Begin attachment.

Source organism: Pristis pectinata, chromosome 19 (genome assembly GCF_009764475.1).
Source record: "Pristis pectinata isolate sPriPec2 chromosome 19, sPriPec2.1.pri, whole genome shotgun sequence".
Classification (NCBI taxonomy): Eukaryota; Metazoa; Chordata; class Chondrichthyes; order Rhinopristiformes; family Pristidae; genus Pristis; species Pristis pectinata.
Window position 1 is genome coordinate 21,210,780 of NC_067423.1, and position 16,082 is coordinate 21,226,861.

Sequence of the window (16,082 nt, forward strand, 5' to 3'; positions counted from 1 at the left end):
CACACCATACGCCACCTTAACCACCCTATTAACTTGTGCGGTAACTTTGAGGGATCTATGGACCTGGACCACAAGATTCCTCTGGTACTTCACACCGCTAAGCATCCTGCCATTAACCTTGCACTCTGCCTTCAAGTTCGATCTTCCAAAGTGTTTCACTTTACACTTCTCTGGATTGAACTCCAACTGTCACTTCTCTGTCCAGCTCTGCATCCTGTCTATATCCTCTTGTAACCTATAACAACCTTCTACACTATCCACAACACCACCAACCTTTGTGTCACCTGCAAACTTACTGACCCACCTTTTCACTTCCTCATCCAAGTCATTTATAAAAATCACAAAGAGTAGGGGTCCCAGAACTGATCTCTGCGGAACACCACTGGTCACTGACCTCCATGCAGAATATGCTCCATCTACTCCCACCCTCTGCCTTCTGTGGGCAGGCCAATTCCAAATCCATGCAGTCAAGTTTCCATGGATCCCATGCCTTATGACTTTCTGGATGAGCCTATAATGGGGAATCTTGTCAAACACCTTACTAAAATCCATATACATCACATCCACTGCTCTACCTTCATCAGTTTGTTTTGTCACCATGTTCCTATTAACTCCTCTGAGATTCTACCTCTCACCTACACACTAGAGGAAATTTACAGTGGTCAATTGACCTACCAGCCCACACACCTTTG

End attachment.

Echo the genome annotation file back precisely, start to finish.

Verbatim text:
Source organism: Pristis pectinata, chromosome 19 (genome assembly GCF_009764475.1).
Source record: "Pristis pectinata isolate sPriPec2 chromosome 19, sPriPec2.1.pri, whole genome shotgun sequence".
Classification (NCBI taxonomy): Eukaryota; Metazoa; Chordata; class Chondrichthyes; order Rhinopristiformes; family Pristidae; genus Pristis; species Pristis pectinata.
Window position 1 is genome coordinate 21,210,780 of NC_067423.1, and position 16,082 is coordinate 21,226,861.

Sequence of the window (16,082 nt, forward strand, 5' to 3'; positions counted from 1 at the left end):
CACACCATACGCCACCTTAACCACCCTATTAACTTGTGCGGTAACTTTGAGGGATCTATGGACCTGGACCACAAGATTCCTCTGGTACTTCACACCGCTAAGCATCCTGCCATTAACCTTGCACTCTGCCTTCAAGTTCGATCTTCCAAAGTGTTTCACTTTACACTTCTCTGGATTGAACTCCAACTGTCACTTCTCTGTCCAGCTCTGCATCCTGTCTATATCCTCTTGTAACCTATAACAACCTTCTACACTATCCACAACACCACCAACCTTTGTGTCACCTGCAAACTTACTGACCCACCTTTTCACTTCCTCATCCAAGTCATTTATAAAAATCACAAAGAGTAGGGGTCCCAGAACTGATCTCTGCGGAACACCACTGGTCACTGACCTCCATGCAGAATATGCTCCATCTACTCCCACCCTCTGCCTTCTGTGGGCAGGCCAATTCCAAATCCATGCAGTCAAGTTTCCATGGATCCCATGCCTTATGACTTTCTGGATGAGCCTATAATGGGGAATCTTGTCAAACACCTTACTAAAATCCATATACATCACATCCACTGCTCTACCTTCATCAGTTTGTTTTGTCACCATGTTCCTATTAACTCCTCTGAGATTCTACCTCTCACCTACACACTAGAGGAAATTTACAGTGGTCAATTGACCTACCAGCCCACACACCTTTG